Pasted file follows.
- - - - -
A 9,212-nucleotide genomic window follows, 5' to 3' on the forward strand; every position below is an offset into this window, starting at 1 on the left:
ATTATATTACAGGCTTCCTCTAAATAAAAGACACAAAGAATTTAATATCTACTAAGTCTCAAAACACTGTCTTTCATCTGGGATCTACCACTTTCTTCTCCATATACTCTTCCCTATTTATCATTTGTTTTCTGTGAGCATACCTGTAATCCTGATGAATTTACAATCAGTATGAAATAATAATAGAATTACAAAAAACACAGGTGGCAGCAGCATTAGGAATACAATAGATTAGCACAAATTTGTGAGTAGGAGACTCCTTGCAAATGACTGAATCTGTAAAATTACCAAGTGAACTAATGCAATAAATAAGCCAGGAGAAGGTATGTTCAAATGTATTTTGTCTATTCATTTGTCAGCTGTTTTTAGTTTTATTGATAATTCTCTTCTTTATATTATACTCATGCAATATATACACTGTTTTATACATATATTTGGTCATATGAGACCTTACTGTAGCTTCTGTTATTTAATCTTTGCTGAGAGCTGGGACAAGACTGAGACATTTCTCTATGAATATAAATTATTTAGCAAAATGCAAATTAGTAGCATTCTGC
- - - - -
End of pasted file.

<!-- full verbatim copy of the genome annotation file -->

A 9,212-nucleotide genomic window follows, 5' to 3' on the forward strand; every position below is an offset into this window, starting at 1 on the left:
ATTATATTACAGGCTTCCTCTAAATAAAAGACACAAAGAATTTAATATCTACTAAGTCTCAAAACACTGTCTTTCATCTGGGATCTACCACTTTCTTCTCCATATACTCTTCCCTATTTATCATTTGTTTTCTGTGAGCATACCTGTAATCCTGATGAATTTACAATCAGTATGAAATAATAATAGAATTACAAAAAACACAGGTGGCAGCAGCATTAGGAATACAATAGATTAGCACAAATTTGTGAGTAGGAGACTCCTTGCAAATGACTGAATCTGTAAAATTACCAAGTGAACTAATGCAATAAATAAGCCAGGAGAAGGTATGTTCAAATGTATTTTGTCTATTCATTTGTCAGCTGTTTTTAGTTTTATTGATAATTCTCTTCTTTATATTATACTCATGCAATATATACACTGTTTTATACATATATTTGGTCATATGAGACCTTACTGTAGCTTCTGTTATTTAATCTTTGCTGAGAGCTGGGACAAGACTGAGACATTTCTCTATGAATATAAATTATTTAGCAAAATGCAAATTAGTAGCATTCTGC